We’re a family partnership, with my parents, brothers and sisters. Will a Medical Expense Reimbursement Plan or Health Reimbursement Arrangement work for us? : FAQ/Blog/Solutions
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We’re a family partnership, with my parents, brothers and sisters. Will a Medical Expense Reimbursement Plan or Health Reimbursement Arrangement work for us?

by Tom Luker on 05/01/15

A business that is a partnership means that the PARTNERS ARE NOT EMPLOYEES and thus can NOT receive EMPLOYEE BENEFITS.

  • A famous IRS case coming down in 1971 as Revenue Ruling 71-588 was a partnership with one of the partners hiring his wife, who was not a partner. This landmark ruling established that as long as the spouse was a legitimate employee and all eligible employees were covered under an “accident and health plan” it was okay. The benefits also accrued to the husband who was “a member of the family” of the employee.
  • The key here is that the wife was NOT a partner. If your business wants to continue in the partnership mode, and you want to use the advantages of a MERP/HRA, you might look into other business operations under which it might be used, if you have multiple enterprises going in your life.
  • Finally, you might want to consider terminating the partnership and re-establishing it as a C-Corporation, thus making each stockholder also employees. All of these deliberations need to be made in consultation with your legal and tax professional advisers.  
  • Sometimes in multiple-family partnerships, financial gymnastics are necessary. We’ve helped several farm partnerships where several family members are partners.
    • One was where the father and four sons were partners in a dairy operation. There were no daughters, and mom had not been previously been a “paid” EE.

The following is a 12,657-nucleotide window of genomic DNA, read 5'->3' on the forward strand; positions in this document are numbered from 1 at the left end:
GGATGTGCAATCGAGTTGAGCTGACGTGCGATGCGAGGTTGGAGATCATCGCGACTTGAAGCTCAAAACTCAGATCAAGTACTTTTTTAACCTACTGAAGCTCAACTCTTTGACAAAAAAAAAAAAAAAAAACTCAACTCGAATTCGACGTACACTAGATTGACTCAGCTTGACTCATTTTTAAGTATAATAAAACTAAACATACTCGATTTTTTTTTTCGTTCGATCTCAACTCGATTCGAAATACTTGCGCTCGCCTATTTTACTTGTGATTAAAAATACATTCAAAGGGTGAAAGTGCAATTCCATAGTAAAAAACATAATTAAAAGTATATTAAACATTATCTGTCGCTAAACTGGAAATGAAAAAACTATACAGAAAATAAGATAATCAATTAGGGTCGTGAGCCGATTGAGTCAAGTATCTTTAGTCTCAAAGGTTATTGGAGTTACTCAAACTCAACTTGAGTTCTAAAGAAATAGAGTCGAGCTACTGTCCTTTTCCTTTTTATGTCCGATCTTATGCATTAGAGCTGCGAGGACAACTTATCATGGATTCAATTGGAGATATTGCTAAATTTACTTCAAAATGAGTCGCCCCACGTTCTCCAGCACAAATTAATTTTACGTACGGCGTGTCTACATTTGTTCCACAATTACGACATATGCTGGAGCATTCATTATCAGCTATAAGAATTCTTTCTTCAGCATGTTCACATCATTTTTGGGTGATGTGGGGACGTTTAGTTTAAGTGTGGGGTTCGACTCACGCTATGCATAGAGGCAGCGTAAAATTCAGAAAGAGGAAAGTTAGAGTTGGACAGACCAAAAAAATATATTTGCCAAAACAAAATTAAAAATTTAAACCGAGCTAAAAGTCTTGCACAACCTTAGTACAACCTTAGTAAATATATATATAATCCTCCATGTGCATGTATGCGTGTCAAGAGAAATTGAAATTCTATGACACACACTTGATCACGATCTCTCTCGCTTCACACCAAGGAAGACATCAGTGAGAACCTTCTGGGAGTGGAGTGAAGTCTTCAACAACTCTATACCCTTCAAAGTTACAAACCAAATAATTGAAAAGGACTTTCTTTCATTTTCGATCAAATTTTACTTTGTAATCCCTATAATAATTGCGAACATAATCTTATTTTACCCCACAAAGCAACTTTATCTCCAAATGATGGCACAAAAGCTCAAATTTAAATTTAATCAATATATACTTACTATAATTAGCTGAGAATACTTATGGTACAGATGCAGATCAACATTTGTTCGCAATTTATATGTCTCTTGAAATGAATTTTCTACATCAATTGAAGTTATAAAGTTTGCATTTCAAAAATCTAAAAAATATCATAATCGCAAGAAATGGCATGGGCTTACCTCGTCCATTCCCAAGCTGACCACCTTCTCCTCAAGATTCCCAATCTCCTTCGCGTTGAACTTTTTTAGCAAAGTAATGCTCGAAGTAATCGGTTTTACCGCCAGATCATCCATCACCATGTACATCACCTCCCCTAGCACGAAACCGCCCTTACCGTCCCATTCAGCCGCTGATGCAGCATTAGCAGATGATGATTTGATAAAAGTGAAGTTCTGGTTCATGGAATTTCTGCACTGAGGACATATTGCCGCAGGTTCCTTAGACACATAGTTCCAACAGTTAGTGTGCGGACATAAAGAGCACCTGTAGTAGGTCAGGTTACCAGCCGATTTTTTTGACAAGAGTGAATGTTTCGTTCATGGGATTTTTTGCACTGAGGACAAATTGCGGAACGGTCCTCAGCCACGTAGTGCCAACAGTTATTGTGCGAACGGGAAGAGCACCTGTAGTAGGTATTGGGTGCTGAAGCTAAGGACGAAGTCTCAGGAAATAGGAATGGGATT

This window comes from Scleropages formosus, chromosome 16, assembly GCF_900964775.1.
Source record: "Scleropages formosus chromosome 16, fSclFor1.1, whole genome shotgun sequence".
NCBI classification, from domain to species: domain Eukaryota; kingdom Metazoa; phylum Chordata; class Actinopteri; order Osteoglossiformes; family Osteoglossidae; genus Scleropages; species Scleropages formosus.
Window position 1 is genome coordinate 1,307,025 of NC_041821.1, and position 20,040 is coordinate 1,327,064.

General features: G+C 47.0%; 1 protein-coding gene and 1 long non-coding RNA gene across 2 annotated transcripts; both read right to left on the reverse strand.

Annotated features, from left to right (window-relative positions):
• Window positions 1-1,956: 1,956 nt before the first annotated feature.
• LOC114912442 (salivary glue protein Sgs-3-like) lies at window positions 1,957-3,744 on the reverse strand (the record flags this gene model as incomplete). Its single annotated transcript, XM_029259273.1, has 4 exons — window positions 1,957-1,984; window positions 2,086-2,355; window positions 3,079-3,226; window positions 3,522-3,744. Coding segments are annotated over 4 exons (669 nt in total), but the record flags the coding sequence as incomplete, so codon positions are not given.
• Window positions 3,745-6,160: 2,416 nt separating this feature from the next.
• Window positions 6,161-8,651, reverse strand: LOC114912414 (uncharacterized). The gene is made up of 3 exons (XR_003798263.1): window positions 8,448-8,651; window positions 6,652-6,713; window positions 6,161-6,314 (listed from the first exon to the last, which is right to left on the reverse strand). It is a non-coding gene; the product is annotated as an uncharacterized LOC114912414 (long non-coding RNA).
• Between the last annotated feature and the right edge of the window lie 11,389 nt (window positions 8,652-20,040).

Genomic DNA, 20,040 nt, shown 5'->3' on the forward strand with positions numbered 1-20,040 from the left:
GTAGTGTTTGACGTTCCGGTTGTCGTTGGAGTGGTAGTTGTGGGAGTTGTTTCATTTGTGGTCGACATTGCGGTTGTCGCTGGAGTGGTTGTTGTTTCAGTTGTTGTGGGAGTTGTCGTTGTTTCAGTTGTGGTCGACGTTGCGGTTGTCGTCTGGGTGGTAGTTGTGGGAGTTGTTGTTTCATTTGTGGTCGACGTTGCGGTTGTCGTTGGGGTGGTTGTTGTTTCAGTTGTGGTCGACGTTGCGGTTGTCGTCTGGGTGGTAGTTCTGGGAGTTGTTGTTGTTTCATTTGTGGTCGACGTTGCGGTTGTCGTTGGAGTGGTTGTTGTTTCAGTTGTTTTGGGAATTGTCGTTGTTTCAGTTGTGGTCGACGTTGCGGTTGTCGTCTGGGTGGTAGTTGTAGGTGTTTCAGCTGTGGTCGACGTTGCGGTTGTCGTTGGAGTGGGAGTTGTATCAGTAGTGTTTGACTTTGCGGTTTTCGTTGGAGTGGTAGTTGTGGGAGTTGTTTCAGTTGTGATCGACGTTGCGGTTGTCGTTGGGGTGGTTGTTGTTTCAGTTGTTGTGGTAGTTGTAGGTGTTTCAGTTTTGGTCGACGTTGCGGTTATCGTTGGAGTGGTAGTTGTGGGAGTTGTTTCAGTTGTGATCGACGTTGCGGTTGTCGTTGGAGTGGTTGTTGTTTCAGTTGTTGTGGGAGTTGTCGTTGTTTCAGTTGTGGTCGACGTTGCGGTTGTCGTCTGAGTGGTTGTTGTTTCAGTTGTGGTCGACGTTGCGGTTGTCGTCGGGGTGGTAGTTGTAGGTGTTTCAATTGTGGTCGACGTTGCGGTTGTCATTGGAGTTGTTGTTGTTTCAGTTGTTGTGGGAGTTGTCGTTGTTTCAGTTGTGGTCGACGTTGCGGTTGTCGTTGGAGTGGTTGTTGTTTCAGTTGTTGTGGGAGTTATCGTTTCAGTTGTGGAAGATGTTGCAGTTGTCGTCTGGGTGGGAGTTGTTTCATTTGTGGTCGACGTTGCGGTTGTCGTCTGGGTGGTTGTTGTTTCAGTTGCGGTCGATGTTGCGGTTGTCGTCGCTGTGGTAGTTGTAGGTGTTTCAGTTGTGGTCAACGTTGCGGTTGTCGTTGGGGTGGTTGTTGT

• All 5 partners were working 60 plus hours per week. I explained the spousal employment route, but as we were sitting around the large dining room table, each son described his wife’s involvement in the business.
    • Of the three oldest, two wives were already involved either full time or part time on the farm with one working in town. For those three plus Dad, spousal employment was no problem.
    • I turned to the fourth son and asked, “How about you?” Mom spoke up and said, “He’s not married, but we’re trying to get him married!” Then she followed up with, “Can you fix him up with some woman in town who wants to come out to the country and live on a dairy farm?”
    • I actually did fix him up with a blind date some months later, but nothing developed in the form of romance!
    • In this case, when the MERP was established, their accountant arranged for their various “profit sharing” amounts at the end of the year to be altered based on the extent of each of their MERP tax-free benefits, from very large to nothing [in the case of the single brother].
    • This type of accounting/financial “gymnastics” might also be used in any kind of a partnership or even a corporation.
  • Elsewhere in our Blog/FAQ we discuss “compensation gymnastics.”

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